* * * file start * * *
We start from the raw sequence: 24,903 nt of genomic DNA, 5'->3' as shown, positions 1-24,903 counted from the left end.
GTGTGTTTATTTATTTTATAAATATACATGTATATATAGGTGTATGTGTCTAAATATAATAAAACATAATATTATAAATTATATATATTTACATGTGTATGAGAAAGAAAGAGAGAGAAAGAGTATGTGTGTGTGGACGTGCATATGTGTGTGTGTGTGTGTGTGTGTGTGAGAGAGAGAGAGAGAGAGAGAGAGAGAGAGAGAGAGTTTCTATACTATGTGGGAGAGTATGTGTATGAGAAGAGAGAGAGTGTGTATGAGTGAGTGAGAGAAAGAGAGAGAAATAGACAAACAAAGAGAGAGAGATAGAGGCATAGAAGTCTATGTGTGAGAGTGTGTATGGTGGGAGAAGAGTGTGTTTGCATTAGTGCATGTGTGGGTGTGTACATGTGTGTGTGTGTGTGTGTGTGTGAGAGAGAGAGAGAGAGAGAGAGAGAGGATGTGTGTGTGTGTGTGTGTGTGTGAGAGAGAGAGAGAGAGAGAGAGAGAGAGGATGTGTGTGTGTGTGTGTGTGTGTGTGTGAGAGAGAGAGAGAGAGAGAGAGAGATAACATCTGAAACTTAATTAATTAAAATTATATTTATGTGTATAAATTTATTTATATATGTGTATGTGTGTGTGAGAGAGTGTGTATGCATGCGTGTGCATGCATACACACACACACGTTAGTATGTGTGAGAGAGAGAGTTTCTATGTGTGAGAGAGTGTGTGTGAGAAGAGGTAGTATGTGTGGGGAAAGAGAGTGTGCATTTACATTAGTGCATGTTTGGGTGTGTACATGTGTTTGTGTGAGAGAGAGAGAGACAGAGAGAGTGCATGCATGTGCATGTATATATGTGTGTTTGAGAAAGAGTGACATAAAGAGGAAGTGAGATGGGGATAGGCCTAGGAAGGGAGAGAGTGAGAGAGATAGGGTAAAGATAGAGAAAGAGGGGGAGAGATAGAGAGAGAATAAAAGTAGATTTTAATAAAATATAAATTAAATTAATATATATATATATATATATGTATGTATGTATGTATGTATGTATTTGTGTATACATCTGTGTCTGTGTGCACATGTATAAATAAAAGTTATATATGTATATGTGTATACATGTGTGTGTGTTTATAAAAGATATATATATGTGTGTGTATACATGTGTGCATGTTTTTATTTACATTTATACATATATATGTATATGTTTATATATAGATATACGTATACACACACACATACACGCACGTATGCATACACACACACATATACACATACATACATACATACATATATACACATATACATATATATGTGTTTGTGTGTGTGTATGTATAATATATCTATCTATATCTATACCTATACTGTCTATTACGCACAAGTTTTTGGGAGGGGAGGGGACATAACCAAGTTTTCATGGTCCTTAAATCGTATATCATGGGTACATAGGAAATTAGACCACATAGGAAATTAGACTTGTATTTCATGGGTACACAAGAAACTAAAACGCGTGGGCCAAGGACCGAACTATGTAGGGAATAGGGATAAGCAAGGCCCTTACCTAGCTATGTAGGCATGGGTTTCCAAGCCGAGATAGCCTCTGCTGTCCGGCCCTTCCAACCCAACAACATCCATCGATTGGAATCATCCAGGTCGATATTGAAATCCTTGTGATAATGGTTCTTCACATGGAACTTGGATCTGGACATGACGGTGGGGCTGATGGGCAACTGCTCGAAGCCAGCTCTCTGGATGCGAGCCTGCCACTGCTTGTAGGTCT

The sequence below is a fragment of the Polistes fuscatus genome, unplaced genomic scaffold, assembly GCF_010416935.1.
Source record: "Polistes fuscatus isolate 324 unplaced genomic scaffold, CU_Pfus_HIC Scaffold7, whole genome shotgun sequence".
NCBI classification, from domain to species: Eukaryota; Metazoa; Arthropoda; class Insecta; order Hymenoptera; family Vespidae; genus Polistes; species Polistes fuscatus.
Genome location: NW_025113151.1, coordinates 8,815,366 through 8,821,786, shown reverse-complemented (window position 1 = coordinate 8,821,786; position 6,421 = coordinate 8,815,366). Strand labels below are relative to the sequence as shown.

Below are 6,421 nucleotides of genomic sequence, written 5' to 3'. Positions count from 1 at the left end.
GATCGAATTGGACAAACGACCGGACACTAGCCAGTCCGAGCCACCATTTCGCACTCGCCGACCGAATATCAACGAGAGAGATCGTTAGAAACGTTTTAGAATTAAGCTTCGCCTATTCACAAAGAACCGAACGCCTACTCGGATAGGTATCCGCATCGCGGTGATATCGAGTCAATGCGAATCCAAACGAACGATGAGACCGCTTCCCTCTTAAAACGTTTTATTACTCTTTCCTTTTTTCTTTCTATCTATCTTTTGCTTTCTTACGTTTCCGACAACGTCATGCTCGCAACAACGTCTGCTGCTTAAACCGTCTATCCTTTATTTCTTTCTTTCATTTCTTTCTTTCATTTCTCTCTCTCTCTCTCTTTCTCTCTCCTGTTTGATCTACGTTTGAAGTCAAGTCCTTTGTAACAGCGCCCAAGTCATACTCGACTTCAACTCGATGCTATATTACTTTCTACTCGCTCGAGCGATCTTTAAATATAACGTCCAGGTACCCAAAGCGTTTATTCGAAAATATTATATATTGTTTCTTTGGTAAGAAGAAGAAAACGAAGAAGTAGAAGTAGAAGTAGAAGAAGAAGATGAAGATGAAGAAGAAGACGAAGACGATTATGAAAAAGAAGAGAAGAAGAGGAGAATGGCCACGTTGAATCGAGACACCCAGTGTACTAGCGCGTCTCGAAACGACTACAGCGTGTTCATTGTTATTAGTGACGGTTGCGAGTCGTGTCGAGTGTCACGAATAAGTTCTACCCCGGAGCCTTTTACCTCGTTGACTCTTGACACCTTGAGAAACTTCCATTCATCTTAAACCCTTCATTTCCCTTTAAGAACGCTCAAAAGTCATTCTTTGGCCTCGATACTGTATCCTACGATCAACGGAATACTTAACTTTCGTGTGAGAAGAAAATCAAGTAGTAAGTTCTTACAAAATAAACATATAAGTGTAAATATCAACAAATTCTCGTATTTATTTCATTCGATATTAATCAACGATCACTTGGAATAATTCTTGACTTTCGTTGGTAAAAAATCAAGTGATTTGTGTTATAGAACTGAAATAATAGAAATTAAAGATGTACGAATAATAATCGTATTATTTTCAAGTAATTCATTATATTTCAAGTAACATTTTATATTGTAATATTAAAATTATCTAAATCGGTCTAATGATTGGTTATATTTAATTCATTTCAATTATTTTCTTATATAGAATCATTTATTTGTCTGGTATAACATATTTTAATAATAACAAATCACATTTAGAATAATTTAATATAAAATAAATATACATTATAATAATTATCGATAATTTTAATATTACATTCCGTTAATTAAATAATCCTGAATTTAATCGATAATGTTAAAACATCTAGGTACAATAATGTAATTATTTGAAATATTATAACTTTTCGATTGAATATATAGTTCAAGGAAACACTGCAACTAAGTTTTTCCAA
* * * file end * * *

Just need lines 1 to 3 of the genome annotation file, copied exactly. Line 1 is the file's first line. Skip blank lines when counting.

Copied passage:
We start from the raw sequence: 24,903 nt of genomic DNA, 5'->3' as shown, positions 1-24,903 counted from the left end.
GTGTGTTTATTTATTTTATAAATATACATGTATATATAGGTGTATGTGTCTAAATATAATAAAACATAATATTATAAATTATATATATTTACATGTGTATGAGAAAGAAAGAGAGAGAAAGAGTATGTGTGTGTGGACGTGCATATGTGTGTGTGTGTGTGTGTGTGTGTGAGAGAGAGAGAGAGAGAGAGAGAGAGAGAGAGAGAGTTTCTATACTATGTGGGAGAGTATGTGTATGAGAAGAGAGAGAGTGTGTATGAGTGAGTGAGAGAAAGAGAGAGAAATAGACAAACAAAGAGAGAGAGATAGAGGCATAGAAGTCTATGTGTGAGAGTGTGTATGGTGGGAGAAGAGTGTGTTTGCATTAGTGCATGTGTGGGTGTGTACATGTGTGTGTGTGTGTGTGTGTGTGAGAGAGAGAGAGAGAGAGAGAGAGAGGATGTGTGTGTGTGTGTGTGTGTGTGAGAGAGAGAGAGAGAGAGAGAGAGAGAGGATGTGTGTGTGTGTGTGTGTGTGTGTGTGAGAGAGAGAGAGAGAGAGAGAGAGATAACATCTGAAACTTAATTAATTAAAATTATATTTATGTGTATAAATTTATTTATATATGTGTATGTGTGTGTGAGAGAGTGTGTATGCATGCGTGTGCATGCATACACACACACACGTTAGTATGTGTGAGAGAGAGAGTTTCTATGTGTGAGAGAGTGTGTGTGAGAAGAGGTAGTATGTGTGGGGAAAGAGAGTGTGCATTTACATTAGTGCATGTTTGGGTGTGTACATGTGTTTGTGTGAGAGAGAGAGAGACAGAGAGAGTGCATGCATGTGCATGTATATATGTGTGTTTGAGAAAGAGTGACATAAAGAGGAAGTGAGATGGGGATAGGCCTAGGAAGGGAGAGAGTGAGAGAGATAGGGTAAAGATAGAGAAAGAGGGGGAGAGATAGAGAGAGAATAAAAGTAGATTTTAATAAAATATAAATTAAATTAATATATATATATATATATATGTATGTATGTATGTATGTATGTATTTGTGTATACATCTGTGTCTGTGTGCACATGTATAAATAAAAGTTATATATGTATATGTGTATACATGTGTGTGTGTTTATAAAAGATATATATATGTGTGTGTATACATGTGTGCATGTTTTTATTTACATTTATACATATATATGTATATGTTTATATATAGATATACGTATACACACACACATACACGCACGTATGCATACACACACACATATACACATACATACATACATACATATATACACATATACATATATATGTGTTTGTGTGTGTGTATGTATAATATATCTATCTATATCTATACCTATACTGTCTATTACGCACAAGTTTTTGGGAGGGGAGGGGACATAACCAAGTTTTCATGGTCCTTAAATCGTATATCATGGGTACATAGGAAATTAGACCACATAGGAAATTAGACTTGTATTTCATGGGTACACAAGAAACTAAAACGCGTGGGCCAAGGACCGAACTATGTAGGGAATAGGGATAAGCAAGGCCCTTACCTAGCTATGTAGGCATGGGTTTCCAAGCCGAGATAGCCTCTGCTGTCCGGCCCTTCCAACCCAACAACATCCATCGATTGGAATCATCCAGGTCGATATTGAAATCCTTGTGATAATGGTTCTTCACATGGAACTTGGATCTGGACATGACGGTGGGGCTGATGGGCAACTGCTCGAAGCCAGCTCTCTGGATGCGAGCCTGCCACTGCTTGTAGGTCT

The sequence below is a fragment of the Polistes fuscatus genome, unplaced genomic scaffold, assembly GCF_010416935.1.